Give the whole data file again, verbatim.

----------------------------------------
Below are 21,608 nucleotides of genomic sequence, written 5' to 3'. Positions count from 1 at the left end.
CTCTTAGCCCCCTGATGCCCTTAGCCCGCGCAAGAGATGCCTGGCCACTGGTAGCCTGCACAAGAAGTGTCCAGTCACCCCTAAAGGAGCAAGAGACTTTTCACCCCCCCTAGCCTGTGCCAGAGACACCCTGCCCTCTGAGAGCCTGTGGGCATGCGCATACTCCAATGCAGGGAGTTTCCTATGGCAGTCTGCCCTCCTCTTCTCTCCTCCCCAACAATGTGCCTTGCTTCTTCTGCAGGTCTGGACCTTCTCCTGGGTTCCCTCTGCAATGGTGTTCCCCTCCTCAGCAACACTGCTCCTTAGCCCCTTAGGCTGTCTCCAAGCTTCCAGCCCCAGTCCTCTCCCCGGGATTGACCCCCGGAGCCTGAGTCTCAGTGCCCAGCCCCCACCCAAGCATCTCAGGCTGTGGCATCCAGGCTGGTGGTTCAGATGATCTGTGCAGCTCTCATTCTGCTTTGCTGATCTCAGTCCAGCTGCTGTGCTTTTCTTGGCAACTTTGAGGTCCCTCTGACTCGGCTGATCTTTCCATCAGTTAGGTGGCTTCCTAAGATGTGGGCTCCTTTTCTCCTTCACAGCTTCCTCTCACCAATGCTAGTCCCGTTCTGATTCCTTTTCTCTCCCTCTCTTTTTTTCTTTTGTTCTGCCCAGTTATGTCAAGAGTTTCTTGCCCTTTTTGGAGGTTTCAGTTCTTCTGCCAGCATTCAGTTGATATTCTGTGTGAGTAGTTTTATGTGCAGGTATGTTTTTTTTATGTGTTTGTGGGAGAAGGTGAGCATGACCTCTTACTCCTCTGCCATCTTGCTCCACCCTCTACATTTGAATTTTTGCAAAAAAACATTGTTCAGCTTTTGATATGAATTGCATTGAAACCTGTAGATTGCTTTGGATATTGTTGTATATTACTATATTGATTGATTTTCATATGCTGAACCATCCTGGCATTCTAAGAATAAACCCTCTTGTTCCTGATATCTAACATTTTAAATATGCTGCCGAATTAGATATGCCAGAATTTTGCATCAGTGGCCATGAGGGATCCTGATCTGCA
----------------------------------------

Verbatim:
Below are 21,608 nucleotides of genomic sequence, written 5' to 3'. Positions count from 1 at the left end.
CTCTTAGCCCCCTGATGCCCTTAGCCCGCGCAAGAGATGCCTGGCCACTGGTAGCCTGCACAAGAAGTGTCCAGTCACCCCTAAAGGAGCAAGAGACTTTTCACCCCCCCTAGCCTGTGCCAGAGACACCCTGCCCTCTGAGAGCCTGTGGGCATGCGCATACTCCAATGCAGGGAGTTTCCTATGGCAGTCTGCCCTCCTCTTCTCTCCTCCCCAACAATGTGCCTTGCTTCTTCTGCAGGTCTGGACCTTCTCCTGGGTTCCCTCTGCAATGGTGTTCCCCTCCTCAGCAACACTGCTCCTTAGCCCCTTAGGCTGTCTCCAAGCTTCCAGCCCCAGTCCTCTCCCCGGGATTGACCCCCGGAGCCTGAGTCTCAGTGCCCAGCCCCCACCCAAGCATCTCAGGCTGTGGCATCCAGGCTGGTGGTTCAGATGATCTGTGCAGCTCTCATTCTGCTTTGCTGATCTCAGTCCAGCTGCTGTGCTTTTCTTGGCAACTTTGAGGTCCCTCTGACTCGGCTGATCTTTCCATCAGTTAGGTGGCTTCCTAAGATGTGGGCTCCTTTTCTCCTTCACAGCTTCCTCTCACCAATGCTAGTCCCGTTCTGATTCCTTTTCTCTCCCTCTCTTTTTTTCTTTTGTTCTGCCCAGTTATGTCAAGAGTTTCTTGCCCTTTTTGGAGGTTTCAGTTCTTCTGCCAGCATTCAGTTGATATTCTGTGTGAGTAGTTTTATGTGCAGGTATGTTTTTTTTATGTGTTTGTGGGAGAAGGTGAGCATGACCTCTTACTCCTCTGCCATCTTGCTCCACCCTCTACATTTGAATTTTTGCAAAAAAACATTGTTCAGCTTTTGATATGAATTGCATTGAAACCTGTAGATTGCTTTGGATATTGTTGTATATTACTATATTGATTGATTTTCATATGCTGAACCATCCTGGCATTCTAAGAATAAACCCTCTTGTTCCTGATATCTAACATTTTAAATATGCTGCCGAATTAGATATGCCAGAATTTTGCATCAGTGGCCATGAGGGATCCTGATCTGCA